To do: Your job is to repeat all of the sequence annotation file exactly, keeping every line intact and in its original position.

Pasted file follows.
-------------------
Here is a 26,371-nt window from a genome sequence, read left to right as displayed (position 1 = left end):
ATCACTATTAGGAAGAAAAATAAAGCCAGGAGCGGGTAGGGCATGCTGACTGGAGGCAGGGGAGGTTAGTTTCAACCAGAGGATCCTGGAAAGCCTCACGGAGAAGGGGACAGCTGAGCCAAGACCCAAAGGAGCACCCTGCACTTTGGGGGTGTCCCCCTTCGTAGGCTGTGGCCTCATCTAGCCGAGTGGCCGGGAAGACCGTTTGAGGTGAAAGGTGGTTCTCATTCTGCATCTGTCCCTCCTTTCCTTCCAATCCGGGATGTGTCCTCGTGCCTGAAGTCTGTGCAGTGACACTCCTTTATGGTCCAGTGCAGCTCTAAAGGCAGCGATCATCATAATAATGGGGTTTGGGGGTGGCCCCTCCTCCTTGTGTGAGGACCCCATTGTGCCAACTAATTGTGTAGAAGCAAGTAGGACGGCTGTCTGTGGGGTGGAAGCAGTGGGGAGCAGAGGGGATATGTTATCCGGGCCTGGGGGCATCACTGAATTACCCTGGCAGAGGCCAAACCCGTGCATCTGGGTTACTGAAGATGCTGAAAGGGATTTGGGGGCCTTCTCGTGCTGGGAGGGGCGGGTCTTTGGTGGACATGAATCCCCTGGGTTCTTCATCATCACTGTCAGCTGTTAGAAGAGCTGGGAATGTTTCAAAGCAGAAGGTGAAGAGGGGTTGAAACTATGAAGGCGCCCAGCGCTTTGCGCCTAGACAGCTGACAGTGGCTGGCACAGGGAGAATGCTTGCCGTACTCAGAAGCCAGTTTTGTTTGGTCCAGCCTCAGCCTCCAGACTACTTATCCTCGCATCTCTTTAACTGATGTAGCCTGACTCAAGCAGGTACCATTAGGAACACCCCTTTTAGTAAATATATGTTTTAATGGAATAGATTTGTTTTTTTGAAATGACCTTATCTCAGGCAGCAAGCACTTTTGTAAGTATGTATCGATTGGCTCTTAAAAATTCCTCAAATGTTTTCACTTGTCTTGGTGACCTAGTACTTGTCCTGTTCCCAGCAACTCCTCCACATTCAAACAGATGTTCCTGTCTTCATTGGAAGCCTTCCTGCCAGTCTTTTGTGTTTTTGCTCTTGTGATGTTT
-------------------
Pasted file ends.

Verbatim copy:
Here is a 26,371-nt window from a genome sequence, read left to right as displayed (position 1 = left end):
ATCACTATTAGGAAGAAAAATAAAGCCAGGAGCGGGTAGGGCATGCTGACTGGAGGCAGGGGAGGTTAGTTTCAACCAGAGGATCCTGGAAAGCCTCACGGAGAAGGGGACAGCTGAGCCAAGACCCAAAGGAGCACCCTGCACTTTGGGGGTGTCCCCCTTCGTAGGCTGTGGCCTCATCTAGCCGAGTGGCCGGGAAGACCGTTTGAGGTGAAAGGTGGTTCTCATTCTGCATCTGTCCCTCCTTTCCTTCCAATCCGGGATGTGTCCTCGTGCCTGAAGTCTGTGCAGTGACACTCCTTTATGGTCCAGTGCAGCTCTAAAGGCAGCGATCATCATAATAATGGGGTTTGGGGGTGGCCCCTCCTCCTTGTGTGAGGACCCCATTGTGCCAACTAATTGTGTAGAAGCAAGTAGGACGGCTGTCTGTGGGGTGGAAGCAGTGGGGAGCAGAGGGGATATGTTATCCGGGCCTGGGGGCATCACTGAATTACCCTGGCAGAGGCCAAACCCGTGCATCTGGGTTACTGAAGATGCTGAAAGGGATTTGGGGGCCTTCTCGTGCTGGGAGGGGCGGGTCTTTGGTGGACATGAATCCCCTGGGTTCTTCATCATCACTGTCAGCTGTTAGAAGAGCTGGGAATGTTTCAAAGCAGAAGGTGAAGAGGGGTTGAAACTATGAAGGCGCCCAGCGCTTTGCGCCTAGACAGCTGACAGTGGCTGGCACAGGGAGAATGCTTGCCGTACTCAGAAGCCAGTTTTGTTTGGTCCAGCCTCAGCCTCCAGACTACTTATCCTCGCATCTCTTTAACTGATGTAGCCTGACTCAAGCAGGTACCATTAGGAACACCCCTTTTAGTAAATATATGTTTTAATGGAATAGATTTGTTTTTTTGAAATGACCTTATCTCAGGCAGCAAGCACTTTTGTAAGTATGTATCGATTGGCTCTTAAAAATTCCTCAAATGTTTTCACTTGTCTTGGTGACCTAGTACTTGTCCTGTTCCCAGCAACTCCTCCACATTCAAACAGATGTTCCTGTCTTCATTGGAAGCCTTCCTGCCAGTCTTTTGTGTTTTTGCTCTTGTGATGTTT